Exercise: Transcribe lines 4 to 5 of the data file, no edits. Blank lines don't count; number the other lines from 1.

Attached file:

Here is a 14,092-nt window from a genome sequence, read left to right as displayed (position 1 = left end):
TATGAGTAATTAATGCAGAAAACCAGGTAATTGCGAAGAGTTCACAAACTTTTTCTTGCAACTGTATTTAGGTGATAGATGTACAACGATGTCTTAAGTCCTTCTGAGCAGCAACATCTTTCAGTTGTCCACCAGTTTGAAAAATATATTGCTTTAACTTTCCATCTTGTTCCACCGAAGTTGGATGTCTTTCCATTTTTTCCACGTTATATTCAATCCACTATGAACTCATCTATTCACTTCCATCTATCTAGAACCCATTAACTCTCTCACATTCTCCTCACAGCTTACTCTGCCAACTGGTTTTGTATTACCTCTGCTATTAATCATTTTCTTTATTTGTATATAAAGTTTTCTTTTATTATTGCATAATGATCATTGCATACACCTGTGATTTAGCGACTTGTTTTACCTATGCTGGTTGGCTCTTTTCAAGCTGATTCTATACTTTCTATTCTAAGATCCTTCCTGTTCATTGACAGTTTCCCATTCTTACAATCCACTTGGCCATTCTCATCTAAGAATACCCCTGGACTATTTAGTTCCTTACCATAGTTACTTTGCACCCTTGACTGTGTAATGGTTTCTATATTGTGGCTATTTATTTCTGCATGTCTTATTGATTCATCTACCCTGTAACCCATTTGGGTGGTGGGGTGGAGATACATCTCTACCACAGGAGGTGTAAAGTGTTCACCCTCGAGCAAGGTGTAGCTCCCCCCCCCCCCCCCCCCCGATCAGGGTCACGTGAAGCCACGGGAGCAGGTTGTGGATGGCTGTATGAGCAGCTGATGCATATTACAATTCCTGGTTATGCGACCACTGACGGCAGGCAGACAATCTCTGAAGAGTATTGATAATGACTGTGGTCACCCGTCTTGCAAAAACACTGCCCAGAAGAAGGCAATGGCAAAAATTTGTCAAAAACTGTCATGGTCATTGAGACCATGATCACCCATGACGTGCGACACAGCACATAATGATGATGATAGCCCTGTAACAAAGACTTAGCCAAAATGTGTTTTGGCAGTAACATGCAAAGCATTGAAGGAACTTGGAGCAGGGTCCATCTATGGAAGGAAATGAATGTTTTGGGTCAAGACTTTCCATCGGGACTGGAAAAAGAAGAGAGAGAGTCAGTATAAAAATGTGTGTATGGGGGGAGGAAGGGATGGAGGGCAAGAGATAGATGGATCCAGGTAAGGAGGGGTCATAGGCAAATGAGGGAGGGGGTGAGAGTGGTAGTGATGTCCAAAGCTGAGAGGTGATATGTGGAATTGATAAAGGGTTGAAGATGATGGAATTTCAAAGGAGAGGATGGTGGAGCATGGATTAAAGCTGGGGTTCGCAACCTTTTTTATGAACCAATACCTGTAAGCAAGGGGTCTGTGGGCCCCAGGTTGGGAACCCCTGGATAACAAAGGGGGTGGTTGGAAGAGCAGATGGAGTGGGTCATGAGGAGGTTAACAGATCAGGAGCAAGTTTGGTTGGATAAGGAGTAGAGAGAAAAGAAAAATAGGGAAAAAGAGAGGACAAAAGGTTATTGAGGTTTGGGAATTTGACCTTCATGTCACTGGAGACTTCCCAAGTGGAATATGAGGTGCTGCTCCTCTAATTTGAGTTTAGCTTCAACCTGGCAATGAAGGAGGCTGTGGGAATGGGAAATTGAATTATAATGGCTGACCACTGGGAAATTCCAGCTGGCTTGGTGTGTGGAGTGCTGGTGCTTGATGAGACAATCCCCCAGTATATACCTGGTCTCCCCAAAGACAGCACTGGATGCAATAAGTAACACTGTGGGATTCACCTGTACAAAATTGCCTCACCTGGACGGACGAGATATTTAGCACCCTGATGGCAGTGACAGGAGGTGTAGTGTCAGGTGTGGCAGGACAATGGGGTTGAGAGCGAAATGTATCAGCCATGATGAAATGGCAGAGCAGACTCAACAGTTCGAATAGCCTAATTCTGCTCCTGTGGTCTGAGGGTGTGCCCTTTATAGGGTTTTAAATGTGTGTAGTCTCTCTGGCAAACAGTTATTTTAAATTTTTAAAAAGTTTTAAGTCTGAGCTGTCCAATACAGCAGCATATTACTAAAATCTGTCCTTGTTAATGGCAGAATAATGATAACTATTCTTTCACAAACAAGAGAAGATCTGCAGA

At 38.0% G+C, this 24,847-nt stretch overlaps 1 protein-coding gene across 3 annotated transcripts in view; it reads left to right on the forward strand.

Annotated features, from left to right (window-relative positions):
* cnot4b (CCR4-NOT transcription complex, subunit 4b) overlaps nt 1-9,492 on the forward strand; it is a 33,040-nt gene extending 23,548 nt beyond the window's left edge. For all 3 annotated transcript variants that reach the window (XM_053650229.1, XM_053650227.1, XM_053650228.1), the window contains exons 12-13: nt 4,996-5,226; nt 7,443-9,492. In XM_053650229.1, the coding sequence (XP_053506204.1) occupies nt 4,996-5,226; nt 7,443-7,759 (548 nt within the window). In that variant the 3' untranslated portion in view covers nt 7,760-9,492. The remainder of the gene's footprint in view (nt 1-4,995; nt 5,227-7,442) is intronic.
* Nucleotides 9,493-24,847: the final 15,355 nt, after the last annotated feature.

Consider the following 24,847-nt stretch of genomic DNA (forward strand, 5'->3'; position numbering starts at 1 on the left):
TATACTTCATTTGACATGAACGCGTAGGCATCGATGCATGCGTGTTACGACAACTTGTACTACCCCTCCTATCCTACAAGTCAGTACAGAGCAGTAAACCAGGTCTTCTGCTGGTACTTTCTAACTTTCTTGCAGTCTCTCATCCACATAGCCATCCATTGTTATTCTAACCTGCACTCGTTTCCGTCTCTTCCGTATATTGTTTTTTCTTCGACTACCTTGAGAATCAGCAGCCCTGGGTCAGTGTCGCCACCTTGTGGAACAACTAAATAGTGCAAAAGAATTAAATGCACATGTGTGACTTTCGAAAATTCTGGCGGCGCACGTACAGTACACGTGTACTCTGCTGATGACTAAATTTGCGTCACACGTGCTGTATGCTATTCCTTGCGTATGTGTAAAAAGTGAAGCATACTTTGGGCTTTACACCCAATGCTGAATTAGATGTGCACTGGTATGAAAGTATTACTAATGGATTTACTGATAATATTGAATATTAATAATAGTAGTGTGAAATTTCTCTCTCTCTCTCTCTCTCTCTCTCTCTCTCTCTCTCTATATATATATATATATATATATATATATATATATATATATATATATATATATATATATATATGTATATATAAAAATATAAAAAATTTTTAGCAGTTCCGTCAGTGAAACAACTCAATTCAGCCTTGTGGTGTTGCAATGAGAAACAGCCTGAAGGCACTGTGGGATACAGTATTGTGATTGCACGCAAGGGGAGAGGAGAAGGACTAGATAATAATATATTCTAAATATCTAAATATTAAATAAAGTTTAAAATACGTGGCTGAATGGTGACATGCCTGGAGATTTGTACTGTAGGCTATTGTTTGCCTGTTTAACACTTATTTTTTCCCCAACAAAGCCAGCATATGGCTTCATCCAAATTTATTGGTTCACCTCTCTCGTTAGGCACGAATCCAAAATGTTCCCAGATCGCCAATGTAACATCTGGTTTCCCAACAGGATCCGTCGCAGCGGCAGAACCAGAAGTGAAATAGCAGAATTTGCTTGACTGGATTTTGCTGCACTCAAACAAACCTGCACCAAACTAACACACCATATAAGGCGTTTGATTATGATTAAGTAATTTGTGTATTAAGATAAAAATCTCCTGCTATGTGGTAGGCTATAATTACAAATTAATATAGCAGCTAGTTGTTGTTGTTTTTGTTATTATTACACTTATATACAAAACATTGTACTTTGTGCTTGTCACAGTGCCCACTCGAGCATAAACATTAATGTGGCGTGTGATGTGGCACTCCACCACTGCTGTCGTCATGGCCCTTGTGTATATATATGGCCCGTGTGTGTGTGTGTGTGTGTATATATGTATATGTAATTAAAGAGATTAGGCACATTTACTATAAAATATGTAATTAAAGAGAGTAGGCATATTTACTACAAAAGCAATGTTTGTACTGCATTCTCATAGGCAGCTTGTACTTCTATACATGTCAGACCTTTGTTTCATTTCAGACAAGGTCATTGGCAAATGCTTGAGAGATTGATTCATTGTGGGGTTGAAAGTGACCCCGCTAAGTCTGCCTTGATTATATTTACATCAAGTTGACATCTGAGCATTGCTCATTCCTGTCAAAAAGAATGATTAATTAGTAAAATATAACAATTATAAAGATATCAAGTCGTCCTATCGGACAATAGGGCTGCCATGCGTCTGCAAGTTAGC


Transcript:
Annotated features, from left to right (window-relative positions):
* cnot4b (CCR4-NOT transcription complex, subunit 4b) overlaps nt 1-9,492 on the forward strand; it is a 33,040-nt gene extending 23,548 nt beyond the window's left edge. For all 3 annotated transcript variants that reach the window (XM_053650229.1, XM_053650227.1, XM_053650228.1), the window contains exons 12-13: nt 4,996-5,226; nt 7,443-9,492. In XM_053650229.1, the coding sequence (XP_053506204.1) occupies nt 4,996-5,226; nt 7,443-7,759 (548 nt within the window). In that variant the 3' untranslated portion in view covers nt 7,760-9,492. The remainder of the gene's footprint in view (nt 1-4,995; nt 5,227-7,442) is intronic.